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Philanthropy should be an integral part of business

Encircle is a nonprofit organization founded to bring families and communities together so LGBTQ youth can thrive. “Encircle’s success stems from the incredible generosity of both individuals and corporations to fulfill this mission,” says Larsen.

“Where the object of business is profit; Non-profit organizations are tasked with solving difficult societal problems. Both are essential for thriving communities. Nonprofits cannot do their jobs without the generosity and dedication of philanthropy,” says Larsen. Collaboration between for-profit corporations and non-profit organizations allows philanthropic giving to reach its maximum potential.

Clarke believes that Utah’s for-profit businesses can also benefit from fostering a culture of philanthropy from the start, citing the success of a number of state business leaders who have run their businesses with philanthropy as a core value. “We’ve all watched the legendary generosity of the Eccles, the Millers and the Huntsmans for decades, but it’s important to remember that it doesn’t take a generational family foundation to do good. The next generation can and should give throughout the growth of our business,” says Clarke.

For evidence of Clarke’s first theory of philanthropy, look no further than Utah’s Cotopaxi. Utah’s first certified benefit corporation was founded with philanthropy as a core value. When Cotopaxi launched in 2014, its mission to eradicate extreme poverty and show that business can be a force for good in the world was uniquely central to its brand promise.

DavisSmith, Founder and CEO of Cotopaxi, attributes the company’s success to his deep commitment to giving back. “In the first five years of Cotopaxi’s history, we gave away more money than we made. It took a lot of courage and trust to take the step of putting purpose and mission above profit,” says Smith.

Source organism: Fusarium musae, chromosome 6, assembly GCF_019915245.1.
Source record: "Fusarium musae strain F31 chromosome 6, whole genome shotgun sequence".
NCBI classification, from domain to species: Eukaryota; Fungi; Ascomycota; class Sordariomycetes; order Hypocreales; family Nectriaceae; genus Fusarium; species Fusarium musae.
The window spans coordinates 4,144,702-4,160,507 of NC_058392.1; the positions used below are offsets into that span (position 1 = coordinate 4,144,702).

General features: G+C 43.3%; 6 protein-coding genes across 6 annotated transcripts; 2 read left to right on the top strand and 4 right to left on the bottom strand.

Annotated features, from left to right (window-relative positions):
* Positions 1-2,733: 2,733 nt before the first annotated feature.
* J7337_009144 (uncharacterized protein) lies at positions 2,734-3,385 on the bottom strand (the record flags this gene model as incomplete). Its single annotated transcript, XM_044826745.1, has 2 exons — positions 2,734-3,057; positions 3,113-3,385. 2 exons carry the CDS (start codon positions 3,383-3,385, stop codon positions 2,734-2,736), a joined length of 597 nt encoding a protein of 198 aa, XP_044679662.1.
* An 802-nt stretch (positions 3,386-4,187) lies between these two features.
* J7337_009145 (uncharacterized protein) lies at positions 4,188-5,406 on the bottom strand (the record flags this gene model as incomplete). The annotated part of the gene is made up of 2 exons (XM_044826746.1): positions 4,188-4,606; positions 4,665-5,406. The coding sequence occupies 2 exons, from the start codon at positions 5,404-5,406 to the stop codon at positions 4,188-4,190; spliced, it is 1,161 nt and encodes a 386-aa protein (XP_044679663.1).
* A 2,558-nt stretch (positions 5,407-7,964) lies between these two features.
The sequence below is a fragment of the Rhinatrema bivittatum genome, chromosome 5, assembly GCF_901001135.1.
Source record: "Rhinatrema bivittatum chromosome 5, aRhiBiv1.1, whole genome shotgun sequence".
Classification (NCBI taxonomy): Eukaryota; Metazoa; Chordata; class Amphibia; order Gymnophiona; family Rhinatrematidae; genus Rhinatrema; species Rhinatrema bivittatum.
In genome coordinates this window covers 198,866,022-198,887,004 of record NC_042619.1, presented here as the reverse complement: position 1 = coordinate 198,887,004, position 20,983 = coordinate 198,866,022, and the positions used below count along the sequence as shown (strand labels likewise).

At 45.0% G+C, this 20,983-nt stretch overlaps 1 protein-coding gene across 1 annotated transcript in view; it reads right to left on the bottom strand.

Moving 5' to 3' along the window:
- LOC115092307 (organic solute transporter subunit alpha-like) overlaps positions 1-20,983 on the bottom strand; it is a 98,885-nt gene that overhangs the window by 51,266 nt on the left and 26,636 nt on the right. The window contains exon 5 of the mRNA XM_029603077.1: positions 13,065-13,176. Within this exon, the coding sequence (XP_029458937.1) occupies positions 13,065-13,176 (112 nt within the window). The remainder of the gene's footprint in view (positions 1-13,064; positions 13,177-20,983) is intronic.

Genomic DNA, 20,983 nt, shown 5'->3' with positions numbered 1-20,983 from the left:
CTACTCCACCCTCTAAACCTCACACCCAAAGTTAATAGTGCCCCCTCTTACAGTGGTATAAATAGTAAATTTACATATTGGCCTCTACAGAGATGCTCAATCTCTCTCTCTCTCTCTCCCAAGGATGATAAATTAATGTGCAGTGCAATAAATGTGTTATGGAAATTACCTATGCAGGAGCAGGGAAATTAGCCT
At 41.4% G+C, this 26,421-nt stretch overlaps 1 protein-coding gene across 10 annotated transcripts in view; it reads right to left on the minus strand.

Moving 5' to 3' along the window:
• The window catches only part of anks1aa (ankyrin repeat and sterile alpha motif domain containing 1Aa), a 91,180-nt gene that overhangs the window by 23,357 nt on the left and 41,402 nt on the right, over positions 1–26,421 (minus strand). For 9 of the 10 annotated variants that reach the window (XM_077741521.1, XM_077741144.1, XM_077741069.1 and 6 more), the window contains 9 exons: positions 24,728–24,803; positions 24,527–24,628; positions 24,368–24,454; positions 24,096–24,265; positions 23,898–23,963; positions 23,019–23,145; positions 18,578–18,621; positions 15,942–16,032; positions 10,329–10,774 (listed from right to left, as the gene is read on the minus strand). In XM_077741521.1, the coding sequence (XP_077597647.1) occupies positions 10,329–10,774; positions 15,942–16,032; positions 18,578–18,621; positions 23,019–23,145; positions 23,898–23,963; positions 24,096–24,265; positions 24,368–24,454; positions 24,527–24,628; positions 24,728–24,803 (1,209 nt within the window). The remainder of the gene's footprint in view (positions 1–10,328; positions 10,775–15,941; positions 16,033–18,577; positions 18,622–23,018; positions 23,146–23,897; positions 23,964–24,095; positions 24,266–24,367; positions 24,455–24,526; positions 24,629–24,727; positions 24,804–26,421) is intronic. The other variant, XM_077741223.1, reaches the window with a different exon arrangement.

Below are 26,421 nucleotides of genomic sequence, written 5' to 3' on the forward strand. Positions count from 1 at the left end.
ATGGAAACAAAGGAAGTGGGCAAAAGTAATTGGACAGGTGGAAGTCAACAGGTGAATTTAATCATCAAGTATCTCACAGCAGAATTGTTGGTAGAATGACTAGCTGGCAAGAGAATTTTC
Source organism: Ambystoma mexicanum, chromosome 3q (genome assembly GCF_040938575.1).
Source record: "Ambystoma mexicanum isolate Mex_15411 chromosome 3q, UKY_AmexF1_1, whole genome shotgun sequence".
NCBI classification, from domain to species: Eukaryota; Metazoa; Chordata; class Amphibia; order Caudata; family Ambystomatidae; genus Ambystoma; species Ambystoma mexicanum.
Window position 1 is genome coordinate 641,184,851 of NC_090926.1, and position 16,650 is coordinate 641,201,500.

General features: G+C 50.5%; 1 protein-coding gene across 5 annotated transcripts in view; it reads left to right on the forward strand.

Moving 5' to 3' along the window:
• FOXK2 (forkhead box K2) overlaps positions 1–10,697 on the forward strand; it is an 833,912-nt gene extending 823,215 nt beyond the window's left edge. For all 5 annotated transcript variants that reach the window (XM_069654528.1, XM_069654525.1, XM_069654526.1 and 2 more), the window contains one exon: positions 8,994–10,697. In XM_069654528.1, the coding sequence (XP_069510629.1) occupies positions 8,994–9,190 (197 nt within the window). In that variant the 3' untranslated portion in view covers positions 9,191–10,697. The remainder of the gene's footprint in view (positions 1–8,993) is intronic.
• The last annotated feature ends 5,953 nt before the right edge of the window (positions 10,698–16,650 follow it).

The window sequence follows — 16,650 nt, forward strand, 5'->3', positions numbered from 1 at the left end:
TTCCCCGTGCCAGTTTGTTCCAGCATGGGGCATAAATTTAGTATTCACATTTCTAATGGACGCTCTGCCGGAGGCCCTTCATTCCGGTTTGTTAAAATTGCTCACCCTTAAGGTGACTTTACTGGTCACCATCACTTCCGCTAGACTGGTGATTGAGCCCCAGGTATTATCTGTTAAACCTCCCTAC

Cotopaxi takes a holistic approach to poverty alleviation by allocating a percentage of its earnings to poverty alleviation efforts, skills-based volunteerism and product donations. Last year they supported nearly 1.3 million people living in poverty through their Cotopaxi Foundation. The company is also certified carbon neutral, a member of 1 Percent for the Planet and was recently backed by Bain Capital Double Impact, Bain Capital’s $1.2 billion impact fund.

“When I think about what has made Cotopaxi successful, we believe it is courage Optimism of everyday people choosing to support responsible capitalism. The future of capitalism will see consumers and workers giving their time and money to companies that care deeply about their communities, protect our planet and prioritize interest groups over profits. Ultimately, I believe that doing good and doing good are not mutually exclusive, but will be inextricably linked as we work to create a better version of capitalism,” Smith says.

The value of philanthropy is recognized by business leaders across the state. This recognition has been instrumental in establishing Utah’s charitable reputation. “For a business community to thrive, prioritizing philanthropy and service is absolutely critical,” he says Brandon FugalChairman of Colliers International and one of Utah’s most prominent real estate and business leaders.

Fugal is no stranger to philanthropy himself and has been recognized in the state for his generous donations. “Supporting charitable causes, including scholarships and programs at Utah Valley University, fighting abuse with SapreaDonations for homeless initiatives and promotion of women in technology tech moms will continue to be an important part of my personal mission. I’m personally grateful for the opportunities to give back and to connect with others to work together to improve our community,” says Fugal.

Clarke recently returned to Clearlink, a company he founded more than 20 years ago, sold more than 10 years ago and repurchased in 2021. Clarke recognizes the importance of corporate philanthropy in the state and is excited as the company expands on its history of giving. To expand Clearlink’s corporate responsibility presence and increase the company’s impact, Clarke will help the company establish two new philanthropy channels, Clearlink Cares and Clearlink Causes.

Clearlink Cares will support volunteer efforts in all Clearlink employee communities, Enabling Clearlinkers to engage in their communities in ways that reflect their passion stand up for others and donate their time and talent. Clearlink Causes is focused on enabling Clearlink employees to channel dollars to the organizations that have the greatest impact on their lives and communities as Clearlink provides 1:1 donation matching of up to $1,000 per employee per year. This initiative was started with a $100,000 donation from Andrea and James Clarke.

Legacies of service and philanthropy like those mentioned here are part of what makes Utah so strong. Any business, small or established, should prioritize philanthropy as both a growth tool and a goal to move toward, Clarke says. This is proven to strengthen communities and businesses alike and help build a better Utah.

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